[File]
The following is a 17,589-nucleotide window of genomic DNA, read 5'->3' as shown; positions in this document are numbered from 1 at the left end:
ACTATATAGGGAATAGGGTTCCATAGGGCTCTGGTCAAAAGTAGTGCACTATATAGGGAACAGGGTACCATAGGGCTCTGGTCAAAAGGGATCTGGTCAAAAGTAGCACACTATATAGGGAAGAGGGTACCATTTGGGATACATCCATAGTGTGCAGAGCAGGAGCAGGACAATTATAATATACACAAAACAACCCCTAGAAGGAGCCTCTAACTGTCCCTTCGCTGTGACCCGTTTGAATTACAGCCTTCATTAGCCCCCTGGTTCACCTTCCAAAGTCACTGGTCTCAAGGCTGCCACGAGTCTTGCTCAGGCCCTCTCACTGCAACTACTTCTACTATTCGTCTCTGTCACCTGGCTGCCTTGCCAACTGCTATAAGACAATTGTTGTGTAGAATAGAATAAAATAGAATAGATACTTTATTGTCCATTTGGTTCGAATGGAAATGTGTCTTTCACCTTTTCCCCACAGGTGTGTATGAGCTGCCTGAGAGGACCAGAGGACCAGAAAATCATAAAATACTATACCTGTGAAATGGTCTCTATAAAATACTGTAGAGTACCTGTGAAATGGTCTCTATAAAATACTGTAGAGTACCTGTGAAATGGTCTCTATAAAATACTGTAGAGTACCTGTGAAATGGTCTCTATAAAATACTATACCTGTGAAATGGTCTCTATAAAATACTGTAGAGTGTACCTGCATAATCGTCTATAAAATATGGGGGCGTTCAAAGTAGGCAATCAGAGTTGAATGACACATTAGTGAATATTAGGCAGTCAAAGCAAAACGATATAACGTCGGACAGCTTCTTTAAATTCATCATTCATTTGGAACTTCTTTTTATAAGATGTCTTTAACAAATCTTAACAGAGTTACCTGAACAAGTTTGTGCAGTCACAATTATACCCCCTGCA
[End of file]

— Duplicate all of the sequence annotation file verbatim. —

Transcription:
The following is a 17,589-nucleotide window of genomic DNA, read 5'->3' as shown; positions in this document are numbered from 1 at the left end:
ACTATATAGGGAATAGGGTTCCATAGGGCTCTGGTCAAAAGTAGTGCACTATATAGGGAACAGGGTACCATAGGGCTCTGGTCAAAAGGGATCTGGTCAAAAGTAGCACACTATATAGGGAAGAGGGTACCATTTGGGATACATCCATAGTGTGCAGAGCAGGAGCAGGACAATTATAATATACACAAAACAACCCCTAGAAGGAGCCTCTAACTGTCCCTTCGCTGTGACCCGTTTGAATTACAGCCTTCATTAGCCCCCTGGTTCACCTTCCAAAGTCACTGGTCTCAAGGCTGCCACGAGTCTTGCTCAGGCCCTCTCACTGCAACTACTTCTACTATTCGTCTCTGTCACCTGGCTGCCTTGCCAACTGCTATAAGACAATTGTTGTGTAGAATAGAATAAAATAGAATAGATACTTTATTGTCCATTTGGTTCGAATGGAAATGTGTCTTTCACCTTTTCCCCACAGGTGTGTATGAGCTGCCTGAGAGGACCAGAGGACCAGAAAATCATAAAATACTATACCTGTGAAATGGTCTCTATAAAATACTGTAGAGTACCTGTGAAATGGTCTCTATAAAATACTGTAGAGTACCTGTGAAATGGTCTCTATAAAATACTGTAGAGTACCTGTGAAATGGTCTCTATAAAATACTATACCTGTGAAATGGTCTCTATAAAATACTGTAGAGTGTACCTGCATAATCGTCTATAAAATATGGGGGCGTTCAAAGTAGGCAATCAGAGTTGAATGACACATTAGTGAATATTAGGCAGTCAAAGCAAAACGATATAACGTCGGACAGCTTCTTTAAATTCATCATTCATTTGGAACTTCTTTTTATAAGATGTCTTTAACAAATCTTAACAGAGTTACCTGAACAAGTTTGTGCAGTCACAATTATACCCCCTGCA